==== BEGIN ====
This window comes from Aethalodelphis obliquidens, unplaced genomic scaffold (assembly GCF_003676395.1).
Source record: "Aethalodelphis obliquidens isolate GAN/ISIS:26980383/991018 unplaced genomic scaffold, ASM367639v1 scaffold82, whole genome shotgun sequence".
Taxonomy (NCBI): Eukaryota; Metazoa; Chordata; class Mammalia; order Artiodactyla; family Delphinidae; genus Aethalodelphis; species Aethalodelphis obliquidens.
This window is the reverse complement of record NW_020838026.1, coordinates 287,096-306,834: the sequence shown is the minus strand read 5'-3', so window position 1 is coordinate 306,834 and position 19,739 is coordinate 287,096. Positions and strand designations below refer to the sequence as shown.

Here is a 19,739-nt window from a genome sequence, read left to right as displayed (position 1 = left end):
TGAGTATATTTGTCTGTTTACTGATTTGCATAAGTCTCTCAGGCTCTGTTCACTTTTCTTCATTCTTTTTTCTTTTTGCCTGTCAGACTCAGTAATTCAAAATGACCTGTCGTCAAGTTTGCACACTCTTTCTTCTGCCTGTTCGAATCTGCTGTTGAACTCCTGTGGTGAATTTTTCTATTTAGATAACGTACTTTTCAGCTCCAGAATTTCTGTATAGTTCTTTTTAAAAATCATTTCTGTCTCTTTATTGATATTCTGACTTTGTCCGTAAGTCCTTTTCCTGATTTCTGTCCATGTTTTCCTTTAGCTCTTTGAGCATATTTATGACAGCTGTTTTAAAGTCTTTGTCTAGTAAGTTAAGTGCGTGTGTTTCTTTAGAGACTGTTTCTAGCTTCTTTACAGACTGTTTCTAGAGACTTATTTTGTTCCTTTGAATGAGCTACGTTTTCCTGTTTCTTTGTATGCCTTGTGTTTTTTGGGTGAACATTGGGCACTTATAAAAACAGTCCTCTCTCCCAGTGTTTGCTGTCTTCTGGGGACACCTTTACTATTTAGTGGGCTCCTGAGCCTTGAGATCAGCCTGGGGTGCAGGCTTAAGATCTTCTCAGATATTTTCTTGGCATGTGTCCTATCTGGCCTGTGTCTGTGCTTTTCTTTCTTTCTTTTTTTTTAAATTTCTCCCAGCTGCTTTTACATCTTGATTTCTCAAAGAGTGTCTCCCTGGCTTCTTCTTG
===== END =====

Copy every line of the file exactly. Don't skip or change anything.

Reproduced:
This window comes from Aethalodelphis obliquidens, unplaced genomic scaffold (assembly GCF_003676395.1).
Source record: "Aethalodelphis obliquidens isolate GAN/ISIS:26980383/991018 unplaced genomic scaffold, ASM367639v1 scaffold82, whole genome shotgun sequence".
Taxonomy (NCBI): Eukaryota; Metazoa; Chordata; class Mammalia; order Artiodactyla; family Delphinidae; genus Aethalodelphis; species Aethalodelphis obliquidens.
This window is the reverse complement of record NW_020838026.1, coordinates 287,096-306,834: the sequence shown is the minus strand read 5'-3', so window position 1 is coordinate 306,834 and position 19,739 is coordinate 287,096. Positions and strand designations below refer to the sequence as shown.

Here is a 19,739-nt window from a genome sequence, read left to right as displayed (position 1 = left end):
TGAGTATATTTGTCTGTTTACTGATTTGCATAAGTCTCTCAGGCTCTGTTCACTTTTCTTCATTCTTTTTTCTTTTTGCCTGTCAGACTCAGTAATTCAAAATGACCTGTCGTCAAGTTTGCACACTCTTTCTTCTGCCTGTTCGAATCTGCTGTTGAACTCCTGTGGTGAATTTTTCTATTTAGATAACGTACTTTTCAGCTCCAGAATTTCTGTATAGTTCTTTTTAAAAATCATTTCTGTCTCTTTATTGATATTCTGACTTTGTCCGTAAGTCCTTTTCCTGATTTCTGTCCATGTTTTCCTTTAGCTCTTTGAGCATATTTATGACAGCTGTTTTAAAGTCTTTGTCTAGTAAGTTAAGTGCGTGTGTTTCTTTAGAGACTGTTTCTAGCTTCTTTACAGACTGTTTCTAGAGACTTATTTTGTTCCTTTGAATGAGCTACGTTTTCCTGTTTCTTTGTATGCCTTGTGTTTTTTGGGTGAACATTGGGCACTTATAAAAACAGTCCTCTCTCCCAGTGTTTGCTGTCTTCTGGGGACACCTTTACTATTTAGTGGGCTCCTGAGCCTTGAGATCAGCCTGGGGTGCAGGCTTAAGATCTTCTCAGATATTTTCTTGGCATGTGTCCTATCTGGCCTGTGTCTGTGCTTTTCTTTCTTTCTTTTTTTTTAAATTTCTCCCAGCTGCTTTTACATCTTGATTTCTCAAAGAGTGTCTCCCTGGCTTCTTCTTG